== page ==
Finally, the couple sat at the table to sign the register. It must all be over now. But no! Again we waited…and waited. How long does it take to sign a piece of paper, for goodness sake? They’d only been asked to put their names, not write a book.

I fidgeted irritably, earning another jab in the ribs from Rosetta. Pinned between the Sister from Hell and a cold wall, I looked longingly at the ancient wooden door, aching to be on the other side of it in the open air.

At long last, the bride and groom left the church to pose for the photographer. Making the excuse that I needed the toilet, I slipped away to the graveyard at the back of the church.

The yew trees were so tall and thick in the churchyard that it seemed as if someone had drawn heavy curtains, blocking out the sun and muffling the noise of the traffic on the road below to a gentle zub-zub-zub.

This would be a perfect setting for a horror film. All it needed was mysterious mist and a gruesome ghost rising up to float amongst the tombstones, wailing loudly. Perhaps even a bloodless corpse, clawing its way up from a grave with bony hands. I stood nervously with my back against the knobbly stones of the church wall—imagination in overdrive, heart thumping, and eyes swivelling back and forth, searching the silent graveyard for… Well, I didn’t know what I was looking for, but if I saw it, I was ready to run.

“Calm yourself. There’s nothing to fear, you know,” the voice said rather scornfully.

The shock of sound coming from so close made me gasp.

“Who are you?” I whispered. “What d’you want?”

Now we are at the fun part of the interview. I get to ask questions you may not expect. How long have you been writing? I started writing about 20 years ago, so I’m a relative newcomer and there were often long periods of time during which I didn’t write at all. Writing wasn’t my life’s ambition – I wanted to be a scientist and although I’ve always loved reading, I was more interested in Science than English at school. The first story I wrote was as a result of trying to get my son interested in his creative writing homework. We played a game where I gave him the first line of a story and he had to give me the second, then we alternated. Unfortunately, it didn’t really inspire him but I found that I was leapfrogging ahead and a story was forming in my mind. I finally finished the story several years later but have never had it published. However, I’d caught the writing bug and a chance comment about my church being a ‘thin place’ started me writing Daffodil and the Thin Place. It took quite a while before it was accepted by a publisher and since then, I’ve been writing every day and I am half way through what I hope will be my new book. Other than for about a term at school, when my son wrote several brilliant, surreal, short stories, he’s never shown any interest in writing but I live in hope he’ll return to it one day.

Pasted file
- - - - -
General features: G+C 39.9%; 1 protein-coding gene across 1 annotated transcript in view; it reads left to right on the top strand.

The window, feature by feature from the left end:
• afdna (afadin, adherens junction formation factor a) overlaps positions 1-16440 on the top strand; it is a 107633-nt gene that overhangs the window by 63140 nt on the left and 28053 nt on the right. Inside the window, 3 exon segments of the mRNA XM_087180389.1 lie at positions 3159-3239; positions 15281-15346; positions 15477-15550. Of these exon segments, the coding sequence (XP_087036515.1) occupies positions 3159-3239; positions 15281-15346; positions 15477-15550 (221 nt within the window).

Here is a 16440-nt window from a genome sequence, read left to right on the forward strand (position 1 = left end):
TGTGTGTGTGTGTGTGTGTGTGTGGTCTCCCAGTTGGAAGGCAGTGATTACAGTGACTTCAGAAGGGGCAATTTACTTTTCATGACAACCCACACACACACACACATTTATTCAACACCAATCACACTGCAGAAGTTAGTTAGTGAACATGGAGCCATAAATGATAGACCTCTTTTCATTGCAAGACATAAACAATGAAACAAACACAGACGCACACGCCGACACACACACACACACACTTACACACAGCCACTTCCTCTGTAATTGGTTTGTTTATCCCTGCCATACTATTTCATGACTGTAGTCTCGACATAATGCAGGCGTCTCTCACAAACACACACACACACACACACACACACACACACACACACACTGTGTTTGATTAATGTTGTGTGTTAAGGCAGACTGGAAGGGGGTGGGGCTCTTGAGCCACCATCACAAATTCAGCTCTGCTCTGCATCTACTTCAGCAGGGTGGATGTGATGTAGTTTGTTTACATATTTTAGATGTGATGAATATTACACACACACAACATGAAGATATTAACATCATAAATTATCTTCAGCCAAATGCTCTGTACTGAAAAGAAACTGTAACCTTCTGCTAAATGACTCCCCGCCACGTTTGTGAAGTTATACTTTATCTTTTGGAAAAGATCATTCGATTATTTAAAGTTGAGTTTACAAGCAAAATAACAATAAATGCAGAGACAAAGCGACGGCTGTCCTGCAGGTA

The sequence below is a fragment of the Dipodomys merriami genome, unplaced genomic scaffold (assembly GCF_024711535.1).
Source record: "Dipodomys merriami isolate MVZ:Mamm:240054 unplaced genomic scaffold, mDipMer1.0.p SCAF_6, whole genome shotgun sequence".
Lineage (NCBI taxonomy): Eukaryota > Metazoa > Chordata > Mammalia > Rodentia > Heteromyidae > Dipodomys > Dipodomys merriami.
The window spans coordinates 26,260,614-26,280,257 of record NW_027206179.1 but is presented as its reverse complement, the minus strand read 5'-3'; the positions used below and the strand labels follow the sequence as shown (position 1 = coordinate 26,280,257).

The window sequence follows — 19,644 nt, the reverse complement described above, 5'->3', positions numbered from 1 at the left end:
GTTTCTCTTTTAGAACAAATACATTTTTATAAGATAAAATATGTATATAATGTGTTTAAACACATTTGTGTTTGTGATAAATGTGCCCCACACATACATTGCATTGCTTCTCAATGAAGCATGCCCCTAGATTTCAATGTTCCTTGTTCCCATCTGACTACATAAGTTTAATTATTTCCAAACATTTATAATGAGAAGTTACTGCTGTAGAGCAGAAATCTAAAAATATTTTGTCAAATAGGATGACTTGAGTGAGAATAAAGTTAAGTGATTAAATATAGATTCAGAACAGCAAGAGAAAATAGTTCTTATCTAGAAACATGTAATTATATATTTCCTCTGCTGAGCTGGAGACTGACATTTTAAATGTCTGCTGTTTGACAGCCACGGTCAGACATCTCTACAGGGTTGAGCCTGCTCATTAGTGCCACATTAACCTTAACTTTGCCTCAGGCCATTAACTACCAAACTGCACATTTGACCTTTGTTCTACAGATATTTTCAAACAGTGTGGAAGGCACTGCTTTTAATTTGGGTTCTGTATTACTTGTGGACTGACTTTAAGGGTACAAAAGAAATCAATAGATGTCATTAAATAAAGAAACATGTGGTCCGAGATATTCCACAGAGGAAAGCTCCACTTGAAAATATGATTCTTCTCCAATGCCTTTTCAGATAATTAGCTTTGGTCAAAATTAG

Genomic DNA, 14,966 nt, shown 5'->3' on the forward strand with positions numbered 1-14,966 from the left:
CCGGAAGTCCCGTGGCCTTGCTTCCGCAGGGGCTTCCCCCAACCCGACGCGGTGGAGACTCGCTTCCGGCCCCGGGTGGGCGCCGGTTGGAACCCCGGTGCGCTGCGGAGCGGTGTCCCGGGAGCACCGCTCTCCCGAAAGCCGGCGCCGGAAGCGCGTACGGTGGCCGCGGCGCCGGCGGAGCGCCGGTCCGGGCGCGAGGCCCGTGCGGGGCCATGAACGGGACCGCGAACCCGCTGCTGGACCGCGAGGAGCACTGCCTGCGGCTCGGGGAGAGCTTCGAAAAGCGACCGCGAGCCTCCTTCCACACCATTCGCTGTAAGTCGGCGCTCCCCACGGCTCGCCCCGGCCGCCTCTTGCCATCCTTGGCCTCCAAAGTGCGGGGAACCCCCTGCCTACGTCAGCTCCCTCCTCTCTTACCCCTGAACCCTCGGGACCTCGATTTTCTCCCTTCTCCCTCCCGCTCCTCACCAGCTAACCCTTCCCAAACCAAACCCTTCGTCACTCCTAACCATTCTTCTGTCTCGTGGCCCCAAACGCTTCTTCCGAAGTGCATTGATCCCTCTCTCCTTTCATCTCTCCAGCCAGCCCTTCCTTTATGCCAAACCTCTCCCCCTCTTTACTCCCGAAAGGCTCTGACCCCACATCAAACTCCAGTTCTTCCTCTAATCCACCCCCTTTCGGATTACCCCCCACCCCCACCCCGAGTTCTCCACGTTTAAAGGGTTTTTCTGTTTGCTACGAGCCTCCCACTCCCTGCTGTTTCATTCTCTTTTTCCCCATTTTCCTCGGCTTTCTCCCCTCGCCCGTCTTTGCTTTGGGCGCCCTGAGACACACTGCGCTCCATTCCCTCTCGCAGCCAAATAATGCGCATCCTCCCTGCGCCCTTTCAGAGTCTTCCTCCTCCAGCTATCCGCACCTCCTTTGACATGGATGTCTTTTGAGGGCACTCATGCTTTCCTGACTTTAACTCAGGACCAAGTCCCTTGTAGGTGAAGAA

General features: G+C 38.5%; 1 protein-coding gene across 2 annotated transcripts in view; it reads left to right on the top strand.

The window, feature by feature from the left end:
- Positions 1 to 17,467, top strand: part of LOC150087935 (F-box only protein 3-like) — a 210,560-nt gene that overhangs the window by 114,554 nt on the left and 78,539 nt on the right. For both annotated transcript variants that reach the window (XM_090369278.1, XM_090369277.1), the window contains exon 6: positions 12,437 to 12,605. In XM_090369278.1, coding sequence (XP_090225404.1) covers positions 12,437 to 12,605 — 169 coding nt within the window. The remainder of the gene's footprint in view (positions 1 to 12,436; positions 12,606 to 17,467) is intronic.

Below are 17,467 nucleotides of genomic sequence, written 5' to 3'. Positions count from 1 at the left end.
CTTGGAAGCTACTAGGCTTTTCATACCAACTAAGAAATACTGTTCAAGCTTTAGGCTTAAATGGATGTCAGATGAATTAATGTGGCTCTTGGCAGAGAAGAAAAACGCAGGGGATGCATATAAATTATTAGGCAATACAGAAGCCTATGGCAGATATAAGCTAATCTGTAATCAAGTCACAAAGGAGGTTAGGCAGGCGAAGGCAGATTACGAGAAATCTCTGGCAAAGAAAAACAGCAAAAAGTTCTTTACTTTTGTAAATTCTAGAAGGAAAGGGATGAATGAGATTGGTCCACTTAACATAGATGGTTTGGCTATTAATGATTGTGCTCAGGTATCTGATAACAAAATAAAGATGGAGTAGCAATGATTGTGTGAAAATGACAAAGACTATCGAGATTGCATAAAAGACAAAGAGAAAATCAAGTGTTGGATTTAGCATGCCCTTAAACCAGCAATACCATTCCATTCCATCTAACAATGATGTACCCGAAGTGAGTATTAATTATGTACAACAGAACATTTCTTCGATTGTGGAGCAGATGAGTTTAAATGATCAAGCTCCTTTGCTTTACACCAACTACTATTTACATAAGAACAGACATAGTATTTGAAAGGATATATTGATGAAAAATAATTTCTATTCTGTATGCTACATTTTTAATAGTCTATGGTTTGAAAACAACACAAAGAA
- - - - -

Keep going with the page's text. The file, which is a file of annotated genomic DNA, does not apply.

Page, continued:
Are you a plotter, a pantser or some combination of both? Not having had any formal training in creative writing, my strategy has been rather trial and error. I think I often start as a pantser, write madly and then logic takes over and I need to decide how the story will end, even if I don’t know how I’m going to get there. My nerves won’t stand just writing until I arrive at a satisfactory ending!

My current work in progress started accidentally, so there wasn’t much plotting or pantsing involved. I joined a writers’ group about a year ago and one of the first writing prompts was a list of unrelated objects from which we had to choose ten and include them in a story of 2,000 words or fewer. I started writing about some garden gnomes, elves and other garden ornaments, including a flatulent, stone toad. I so enjoyed the setting and characters, I used the next writing prompt to incorporate them in another story. So far, I’ve used four of the writing prompts to write stories. I loaded the stories on my blog and you can see them on dawnknox.wordpress.com/category/stories. Someone in my writers’ group suggested I ought to put the stories together as a book and try to get it published. So far, I’ve written an introductory chapter and have ten other chapters. Although it’s a story about garden gnomes, it takes place in an absurd, tongue-in-cheek world and is probably more of an adult book than children’s. It will probably be called Her Ladyship’s Private Parts.